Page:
"The idea is to create community awareness of the equipment and resources and limitations of the AST and the criminal justice system overall," he said.

He says the academy is important partially to dispel some misconceptions people have about the troopers.

 

The state Legislature gavels in amid hopes that increasing oil prices and TAPS line throughput can help quell the state's budget mess, while Hilcorp has big plans for its stake in Cook Inlet.


On this week's Kenai Conversation, former Kenai city and borough Mayor John Williams returns to discuss the issues of the day with host Jay Barrett.

  Twice a month a group of folks get together in Soldotna over lunch and talk. It happens all the time, but this group is noteworthy because they're trying to get better at it. At talking, not lunch. The group is Soldotna Speakers, which helps people improve their public speaking and leadership skills. KDLL's Jay Barrett spoke with Soldotna Speakers' organizer Rosie Reeder about the program. The next gathering of Soldotna Speakers, which meets on the first and third Tuesday of the month is February 6th.

A charter bus carrying the Homer girls basketball team got stuck partially in the ditch in Cooper Landing, blocking traffic in both lanes for some time on Saturday night. No injuries were reported.

According to a Facebook post by Chad Felice, coach of the Lady Mariners, the road was so icy that the bus, moving at under 20 mph, just slid down with the grade of the road.

In this first episode of Econ 919, we take you to the recent Economic Outlook Forum and introduce you to one of the newest players in the central Kenai Peninsula's economy. And we wrap up with some potentially encouraging news about your PFD.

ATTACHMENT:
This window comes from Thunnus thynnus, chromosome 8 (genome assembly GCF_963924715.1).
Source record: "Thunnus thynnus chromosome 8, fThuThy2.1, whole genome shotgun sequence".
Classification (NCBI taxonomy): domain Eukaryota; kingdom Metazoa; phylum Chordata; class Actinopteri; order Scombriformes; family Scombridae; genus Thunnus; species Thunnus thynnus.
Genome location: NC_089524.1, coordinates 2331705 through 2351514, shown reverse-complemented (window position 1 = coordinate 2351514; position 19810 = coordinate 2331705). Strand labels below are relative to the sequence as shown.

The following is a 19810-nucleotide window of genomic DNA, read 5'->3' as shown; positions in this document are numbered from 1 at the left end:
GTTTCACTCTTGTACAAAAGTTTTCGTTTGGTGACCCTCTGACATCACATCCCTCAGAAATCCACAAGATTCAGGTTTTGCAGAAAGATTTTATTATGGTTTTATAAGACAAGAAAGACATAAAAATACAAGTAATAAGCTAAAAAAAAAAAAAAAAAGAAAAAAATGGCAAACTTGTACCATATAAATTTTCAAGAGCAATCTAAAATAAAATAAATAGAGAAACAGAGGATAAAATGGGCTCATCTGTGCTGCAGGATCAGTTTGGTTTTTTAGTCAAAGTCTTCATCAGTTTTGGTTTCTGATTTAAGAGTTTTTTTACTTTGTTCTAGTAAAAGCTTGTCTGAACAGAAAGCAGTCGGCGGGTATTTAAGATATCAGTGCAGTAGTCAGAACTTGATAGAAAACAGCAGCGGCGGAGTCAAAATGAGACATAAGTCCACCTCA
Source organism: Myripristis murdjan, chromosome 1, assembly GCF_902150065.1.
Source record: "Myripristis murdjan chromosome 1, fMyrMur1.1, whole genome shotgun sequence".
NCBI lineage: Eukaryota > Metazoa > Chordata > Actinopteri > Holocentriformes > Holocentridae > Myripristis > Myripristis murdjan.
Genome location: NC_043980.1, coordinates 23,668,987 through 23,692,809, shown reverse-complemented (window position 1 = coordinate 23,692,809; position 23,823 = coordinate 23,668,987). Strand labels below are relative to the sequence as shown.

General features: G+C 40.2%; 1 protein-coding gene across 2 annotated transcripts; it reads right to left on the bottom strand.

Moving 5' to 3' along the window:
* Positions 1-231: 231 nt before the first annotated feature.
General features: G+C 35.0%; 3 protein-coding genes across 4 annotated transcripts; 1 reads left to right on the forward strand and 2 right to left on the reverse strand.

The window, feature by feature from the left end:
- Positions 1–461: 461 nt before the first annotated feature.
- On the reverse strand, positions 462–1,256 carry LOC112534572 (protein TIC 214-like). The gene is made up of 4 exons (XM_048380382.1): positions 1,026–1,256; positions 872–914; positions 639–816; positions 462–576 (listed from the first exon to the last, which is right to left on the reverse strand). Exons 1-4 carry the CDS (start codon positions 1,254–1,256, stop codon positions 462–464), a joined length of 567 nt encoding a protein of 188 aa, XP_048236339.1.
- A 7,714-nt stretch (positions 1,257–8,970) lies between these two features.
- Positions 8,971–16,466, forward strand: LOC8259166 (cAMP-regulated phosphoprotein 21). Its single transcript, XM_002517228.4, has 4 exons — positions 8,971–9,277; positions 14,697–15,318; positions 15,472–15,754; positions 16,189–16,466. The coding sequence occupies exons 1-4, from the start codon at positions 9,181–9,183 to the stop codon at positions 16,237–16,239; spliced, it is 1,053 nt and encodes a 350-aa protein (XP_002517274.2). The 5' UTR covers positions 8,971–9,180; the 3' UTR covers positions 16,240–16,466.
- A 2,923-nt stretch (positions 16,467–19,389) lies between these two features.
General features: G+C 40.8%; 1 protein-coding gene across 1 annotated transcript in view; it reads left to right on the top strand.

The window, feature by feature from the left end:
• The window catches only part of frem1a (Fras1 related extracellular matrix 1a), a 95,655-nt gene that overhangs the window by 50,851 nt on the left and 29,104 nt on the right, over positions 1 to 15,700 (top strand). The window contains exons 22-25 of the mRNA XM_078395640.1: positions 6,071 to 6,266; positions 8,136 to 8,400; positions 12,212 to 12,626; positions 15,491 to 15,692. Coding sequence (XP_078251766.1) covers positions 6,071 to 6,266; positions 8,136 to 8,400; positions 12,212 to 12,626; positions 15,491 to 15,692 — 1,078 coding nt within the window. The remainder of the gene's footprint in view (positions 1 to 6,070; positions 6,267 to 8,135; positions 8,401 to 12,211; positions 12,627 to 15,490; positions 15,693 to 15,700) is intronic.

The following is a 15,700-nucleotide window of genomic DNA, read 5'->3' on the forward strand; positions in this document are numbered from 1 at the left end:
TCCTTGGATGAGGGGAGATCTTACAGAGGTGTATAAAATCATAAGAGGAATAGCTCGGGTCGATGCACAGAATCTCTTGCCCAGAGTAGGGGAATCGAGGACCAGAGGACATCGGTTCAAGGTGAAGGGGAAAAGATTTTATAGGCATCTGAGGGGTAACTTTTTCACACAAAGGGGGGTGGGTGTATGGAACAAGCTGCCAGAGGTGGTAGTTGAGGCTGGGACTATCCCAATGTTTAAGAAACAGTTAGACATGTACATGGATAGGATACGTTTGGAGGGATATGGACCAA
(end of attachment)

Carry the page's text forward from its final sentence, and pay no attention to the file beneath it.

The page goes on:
It's been over two months since the Kenai Peninsula Borough has opened the landfill in Soldotna to hazardous waste disposal, but Saturday citizens will be free to bring in up to 55 gallons of household waste.

Commercial disposers are charged a fee, and have to register in advance, but if you're just an innocent bystander with a garage full of half-empty paint cans, used motor oil and fluorescent light bulbs, your trip to the dump is free.

A few years ago residents of the Kenai Peninsula Borough went to the polls and said they would like to have animal control, which currently is only provided by certain organized cities. The voters also said they wanted it basically for free.

Since that time, animals, mostly dogs, have continued to roam freely in the unincorporated areas of the borough, which occasionally leads to citizens asking the borough assembly to finally do something about it. Last week it was Amanda Berg of Kenai who spoke up during citizen comments.

Two items on Wednesday night's Soldotna City Council agenda will mark the beginning of the end in legalizing cannabis within city limits. One ordinance limits operations to commercially-zoned areas of the city only, while the other ordinance sets up the framework for taxing the product.

What the ordinances do not do, though, is allow any commercial growing of marijuana in the city, regardless of zoning.

Thursday, the League of Women Voters of the Central Kenai Peninsula will host an informational session on voting issues. Kenai Peninsula Borough Clerk Johni Blankenship will be the keynote speaker. She calls it "sort of voting 101."

The Alaska Department of Fish and Game has an open comment period through the end of the month for its plan to enhance the king salmon run on the Kasilof River and Crooked Creek, as well as in Kachemak Bay.